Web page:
Increasing the electricity tariff is not ideal at the moment as that would worsen the country’s competitiveness position, the Zimbabwe National Competitiveness Report (ZNCR) 2017 shows.
This comes as Zesa is pushing for a tariff increase of up to 49 percent from the current average tariff of USc9,86 per kilowatt hour.
Electricity and labour costs have been cited in the ZNCR as the biggest drivers of lack of competitiveness in the country.
The ZNCR — which was prepared under the auspices of the National Economic Consultative Forum (NECF) using the Global Competitiveness Indices (GCI) — says high electricity and labour costs conspire to make locally produced goods more expensive in regional and international markets.
Curiously, the competitiveness situation is actually deteriorating, dropping from 124 in 2014/2015 to 126 in the 2016/2017 period, raising questions on the work done so far to solve the huge costs associated with doing business in the country.
At USc12,72 for commercial and USc9,83 for industrial users, Zimbabwe has the highest tariffs compared to other countries in the region.
South Africa — the region’s highly industrialised nation — charges USc11,4 for commercial users while Botswana is at USc7,7; Zambia (USc5,1) and Mozambique (USc9).
Industries in South Africa are charged USc2,7; Botswana (USc4); Zambia (USc2,5) and Mozambique (USc5,1).
Coupled with water and telephone charges, the power tariff in the country becomes a drag on competitiveness.
The ZNCR 2017, says power charges push up operating costs for the commercial sector by 11 percent, farming (20 percent), industrial (15 percent), mining (20 percent) and institutions (16 percent).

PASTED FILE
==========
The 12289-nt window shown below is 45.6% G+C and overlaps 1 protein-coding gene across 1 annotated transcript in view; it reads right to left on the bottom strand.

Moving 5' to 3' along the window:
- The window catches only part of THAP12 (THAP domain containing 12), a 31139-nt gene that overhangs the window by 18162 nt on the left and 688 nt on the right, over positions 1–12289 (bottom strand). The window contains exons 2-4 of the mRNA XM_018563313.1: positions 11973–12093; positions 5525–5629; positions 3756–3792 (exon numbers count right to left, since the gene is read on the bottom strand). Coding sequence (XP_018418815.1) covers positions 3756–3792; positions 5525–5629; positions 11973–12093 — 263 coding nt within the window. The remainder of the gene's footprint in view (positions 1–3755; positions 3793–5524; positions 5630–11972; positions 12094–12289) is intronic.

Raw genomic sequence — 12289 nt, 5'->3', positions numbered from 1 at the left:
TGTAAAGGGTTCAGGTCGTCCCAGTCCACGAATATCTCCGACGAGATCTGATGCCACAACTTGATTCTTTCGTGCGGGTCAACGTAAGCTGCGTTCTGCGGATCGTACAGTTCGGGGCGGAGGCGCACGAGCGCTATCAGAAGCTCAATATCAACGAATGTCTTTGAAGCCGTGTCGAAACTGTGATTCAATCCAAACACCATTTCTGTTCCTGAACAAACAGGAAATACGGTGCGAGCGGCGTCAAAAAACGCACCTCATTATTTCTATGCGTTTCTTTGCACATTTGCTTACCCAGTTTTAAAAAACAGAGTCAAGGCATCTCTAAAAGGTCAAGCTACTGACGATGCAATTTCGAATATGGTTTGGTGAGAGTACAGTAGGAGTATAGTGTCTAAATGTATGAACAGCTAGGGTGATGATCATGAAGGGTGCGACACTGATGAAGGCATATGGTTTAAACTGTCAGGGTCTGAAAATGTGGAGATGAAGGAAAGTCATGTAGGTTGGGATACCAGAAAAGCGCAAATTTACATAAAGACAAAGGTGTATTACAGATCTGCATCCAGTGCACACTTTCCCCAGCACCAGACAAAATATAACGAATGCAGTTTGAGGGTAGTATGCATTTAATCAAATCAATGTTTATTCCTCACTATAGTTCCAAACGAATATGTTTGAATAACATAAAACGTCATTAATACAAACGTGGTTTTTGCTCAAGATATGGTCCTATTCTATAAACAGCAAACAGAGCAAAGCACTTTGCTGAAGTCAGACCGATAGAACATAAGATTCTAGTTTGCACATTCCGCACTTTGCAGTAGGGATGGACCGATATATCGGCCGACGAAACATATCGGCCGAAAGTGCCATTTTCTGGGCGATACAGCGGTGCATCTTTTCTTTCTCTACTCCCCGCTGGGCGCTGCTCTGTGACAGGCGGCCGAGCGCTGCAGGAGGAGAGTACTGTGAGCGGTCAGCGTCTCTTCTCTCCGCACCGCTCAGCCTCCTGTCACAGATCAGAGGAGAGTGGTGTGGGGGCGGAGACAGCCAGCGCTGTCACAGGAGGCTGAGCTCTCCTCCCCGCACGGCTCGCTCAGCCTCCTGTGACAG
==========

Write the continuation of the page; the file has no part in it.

The Zimbabwe Energy Regulatory Authority has already dismissed the 49 percent tariff hike application by Zesa, saying that would impact on Government’s drive to slash production costs.
Nonetheless, Zesa has relaunched a fresh bid to increase the power tariff.
Reads part of the report: “The greater proportion of electricity cost contribution to total cost of production are in farming. Therefore, any increase in tariffs would translate to an increase in total cost production since Zimbabwe is having higher tariff per unit compared to other countries in the region.
“The minimum wages continue to be a major cause of concern for employers as they continue to be negotiation based instead of being productivity based.
“Minimum wages are determined through collective bargaining between employers’ associations and workers unions (employment councils). The stakeholders in the negotiations always fail to reach consensus due to diversion of views on the level of wages in Zimbabwe especially during the Tripartite Negotiation Forum (TNF).”
Employers contend that labour is too expensive while trade unions continue to lobby for more wages and salaries claiming the existing wages were not in tandem with the living standards.
The World Bank Doing Business 2017 shows that the minimum wage in Zimbabwe is $261,75; Zambia ($211,71); South Africa ($287,39); Kenya ($247,26) and Mozambique ($132,21).
This makes South Africa the highest paying country although it has the lowest ratio of minimum wage to value added in the Sadc region.